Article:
Long-term Outcome of Non-fistulizing (Ulcers, Stricture) Perianal Crohn's Disease in Patients Treated with Infliximab

G. Bouguen; I. Trouilloud; L. Siproudhis; A. Oussalah; M.-A. Bigard; J.-F. Bretagne; L. Peyrin-Biroulet

Disclosures

Aliment Pharmacol Ther. 2009;30(7):749-756. 

In This Article

Abstract and Introduction

Abstract

Background: In Crohn's disease, anal ulcers and stricture can be disabling.
Aim: To evaluate long-term outcome of non-fistulizing perianal Crohn's disease under infliximab.
Methods: The medical records of 99 patients with non-fistulizing perianal Crohn's disease at first infliximab infusion were reviewed. Complete responses (ulcer healing or stricture regression) after induction infliximab therapy and at the maximal follow-up were assessed.
Results: Ninety-four patients (94.9%) had ulcers, 22 (22.2%) had stricture and 31 (31.3%) had draining perianal fistulas at first infliximab infusion. After infliximab induction therapy, 40/94 (42.5%) patients with ulcers, 4/22 (18.2%) with stricture and 10/31 (32.2%) with fistulas had a complete response. Eight patients were lost to follow-up. After a median follow-up of 175 weeks (range, 13–459), complete response rates for ulcers, stricture and fistulas were 72.3% (68/94), 54.5% (12/22) and 54.8% (20/31) respectively. Long-term response for cavitating ulcer was positively associated with concomitant immunosuppressant use (P = 0.017) and older age (P = 0.049). Among the 12 patients with complete regression of stricture, 6 patients also had anal dilatation. Complete response was associated with perianal pain relief and disappearance of soiling. Three patients with ulcers developed an anal abscess.
Conclusions: Infliximab therapy may be effective in inducing and maintaining response for ulcers.

Introduction

Perianal Crohn's disease (PCD) encompasses non-fistulizing (fissures, ulcers and strictures) and fistulizing lesions (fistulas, abscesses and rectovaginal fistulas).[1]

Superficial fissures constitute 21–35% of perianal lesions,[2,3] cavitating ulcers occur in the anus and rectum with an incidence of 5–10%[4–6] and anorectal strictures were noted in 9–22% of patients.[3,4] For cavitating ulcer, pain is often severe and is unremitting in up to 56% of cases.[5] While Crohn's disease anal fissures are classically described as painless, anal discomfort with symptoms including pain, discharge, pruritus and bleeding has been reported in 44–70% in referral centre-based series.[7,8] Although anorectal strictures and stenosis are often asymptomatic, proctocolectomy may be required in up to 43% of patients.[9]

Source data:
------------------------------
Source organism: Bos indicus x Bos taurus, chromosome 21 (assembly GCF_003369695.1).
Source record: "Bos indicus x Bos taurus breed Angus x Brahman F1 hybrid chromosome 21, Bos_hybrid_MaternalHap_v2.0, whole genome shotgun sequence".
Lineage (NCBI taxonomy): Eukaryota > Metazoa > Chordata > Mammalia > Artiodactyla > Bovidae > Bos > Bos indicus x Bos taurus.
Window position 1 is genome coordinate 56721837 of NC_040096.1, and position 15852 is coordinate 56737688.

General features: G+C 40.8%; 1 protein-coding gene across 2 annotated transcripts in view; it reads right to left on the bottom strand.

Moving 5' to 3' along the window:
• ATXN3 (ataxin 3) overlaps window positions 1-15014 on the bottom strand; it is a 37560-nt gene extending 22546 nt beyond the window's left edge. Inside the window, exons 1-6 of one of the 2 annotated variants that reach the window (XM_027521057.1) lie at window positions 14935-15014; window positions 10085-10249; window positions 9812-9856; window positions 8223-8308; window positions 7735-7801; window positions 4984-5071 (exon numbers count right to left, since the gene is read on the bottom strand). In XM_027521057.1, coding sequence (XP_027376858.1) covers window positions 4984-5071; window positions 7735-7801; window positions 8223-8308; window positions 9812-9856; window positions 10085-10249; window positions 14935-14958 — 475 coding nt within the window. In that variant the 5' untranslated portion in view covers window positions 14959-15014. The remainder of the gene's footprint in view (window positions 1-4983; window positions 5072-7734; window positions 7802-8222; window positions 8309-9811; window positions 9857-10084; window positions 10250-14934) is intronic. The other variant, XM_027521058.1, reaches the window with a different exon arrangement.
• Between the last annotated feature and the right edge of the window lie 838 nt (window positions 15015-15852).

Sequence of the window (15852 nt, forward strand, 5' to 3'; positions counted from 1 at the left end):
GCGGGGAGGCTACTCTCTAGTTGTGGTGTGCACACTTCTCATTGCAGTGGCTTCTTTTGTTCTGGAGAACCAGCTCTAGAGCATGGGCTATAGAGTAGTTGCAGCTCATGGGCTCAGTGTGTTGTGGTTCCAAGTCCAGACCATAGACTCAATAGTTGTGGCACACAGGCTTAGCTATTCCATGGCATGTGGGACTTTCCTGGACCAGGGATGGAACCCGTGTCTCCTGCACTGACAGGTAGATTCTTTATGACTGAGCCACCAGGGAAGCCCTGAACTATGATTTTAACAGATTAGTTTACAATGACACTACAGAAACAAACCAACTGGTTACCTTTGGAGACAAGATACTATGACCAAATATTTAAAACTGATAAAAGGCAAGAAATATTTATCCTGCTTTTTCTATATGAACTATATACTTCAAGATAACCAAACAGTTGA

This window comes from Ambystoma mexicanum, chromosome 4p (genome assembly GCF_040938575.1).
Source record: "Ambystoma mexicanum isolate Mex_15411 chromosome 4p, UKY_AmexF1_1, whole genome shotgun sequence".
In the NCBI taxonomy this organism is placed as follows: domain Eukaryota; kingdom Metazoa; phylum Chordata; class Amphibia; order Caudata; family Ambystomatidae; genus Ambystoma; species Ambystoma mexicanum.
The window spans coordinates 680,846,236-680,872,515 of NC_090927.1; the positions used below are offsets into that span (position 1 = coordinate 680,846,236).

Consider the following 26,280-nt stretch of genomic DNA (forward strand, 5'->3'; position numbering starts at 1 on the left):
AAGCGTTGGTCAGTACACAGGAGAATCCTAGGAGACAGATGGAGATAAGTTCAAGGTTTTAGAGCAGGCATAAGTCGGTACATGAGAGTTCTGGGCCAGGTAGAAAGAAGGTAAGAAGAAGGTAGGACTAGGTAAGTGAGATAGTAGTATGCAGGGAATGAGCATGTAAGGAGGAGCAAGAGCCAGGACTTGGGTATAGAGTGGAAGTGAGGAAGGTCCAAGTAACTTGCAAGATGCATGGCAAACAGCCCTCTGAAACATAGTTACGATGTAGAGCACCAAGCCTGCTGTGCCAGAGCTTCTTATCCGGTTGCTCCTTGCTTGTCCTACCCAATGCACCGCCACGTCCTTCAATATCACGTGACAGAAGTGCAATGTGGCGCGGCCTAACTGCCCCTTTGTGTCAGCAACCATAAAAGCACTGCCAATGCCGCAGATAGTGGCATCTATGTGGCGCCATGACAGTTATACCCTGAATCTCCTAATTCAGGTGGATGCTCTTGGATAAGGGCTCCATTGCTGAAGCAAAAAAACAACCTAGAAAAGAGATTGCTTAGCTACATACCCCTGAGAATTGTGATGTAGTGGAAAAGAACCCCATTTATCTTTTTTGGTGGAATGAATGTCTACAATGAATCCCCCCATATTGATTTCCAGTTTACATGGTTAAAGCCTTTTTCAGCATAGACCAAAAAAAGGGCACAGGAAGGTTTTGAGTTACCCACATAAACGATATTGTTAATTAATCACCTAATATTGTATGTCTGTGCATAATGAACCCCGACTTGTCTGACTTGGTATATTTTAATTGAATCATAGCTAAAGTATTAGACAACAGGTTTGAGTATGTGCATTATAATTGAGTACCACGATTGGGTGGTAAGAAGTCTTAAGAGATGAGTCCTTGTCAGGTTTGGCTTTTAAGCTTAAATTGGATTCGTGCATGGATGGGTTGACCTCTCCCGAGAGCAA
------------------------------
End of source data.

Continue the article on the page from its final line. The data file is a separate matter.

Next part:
The treatment of non-fistulizing PCD remains a challenge in clinical practice. In a retrospective study,[7] medical treatment including steroids, antibiotics or amino-salycilate healed fissures in 46% of 52 patients after a median follow-up of 92 months. In two patients with perianal ulcers treated with thalidomide, one achieved clinical response and the other one showed initial improvement with reduction in ulcer size and drainage at 1 year,[10] Ciclosporin treatment healed 70% of perianal ulcers in 20 patients after a median follow-up of 7 months.[11] Regarding topical treatment, 10% metronidazole decreased the Perianal Crohn's Disease Activity Index and anorectal pain in 14 patients at 4 weeks,[12] whereas tacrolimus did not heal ulcers, but led to rapid improvement in terms of depth, surface area and pain in 4 patients after 3 months,[13,14] Local depot methylprednisolone injection also showed some efficacy in treating painful anal Crohn's disease in 5 patients with a follow-up of 12 months.[15] Two reports suggested a beneficial effect of hyperbaric oxygen in 8 patients.[16,17] Anal surgery may be considered for fissures unresponsive to medical treatment.[2,7,18] Overall, these results remain difficult to interpret because of small sample sizes and the lack of a control arm.

Over the last decade, tumour necrosis factor (TNF) antagonists including infliximab (Remicade; Centocor, Malvern, PA, USA) have changed the way of treating both luminal and fistulizing Crohn's disease refractory to standard medications.[19] Only one study evaluated its potential for treating non-fistulizing perianal ulcers. At 24 weeks, 8 out of 16 patients had healed perianal ulcers.[20] As that series was small (n = 30), the follow-up was short (6 months) and only infliximab induction therapy was administered, no definitive conclusions could be drawn from that study.[20]

The aim of the present study was to evaluate the long-term outcome of non-fistulizing PCD, e.g. ulcers (superficial fissure, cavitating ulcer) and stricture in a large cohort of patients treated with infliximab.

Comments

3090D553-9492-4563-8681-AD288FA52ACE
Comments on Medscape are moderated and should be professional in tone and on topic. You must declare any conflicts of interest related to your comments and responses. Please see our Commenting Guide for further information. We reserve the right to remove posts at our sole discretion.
Post as:

processing....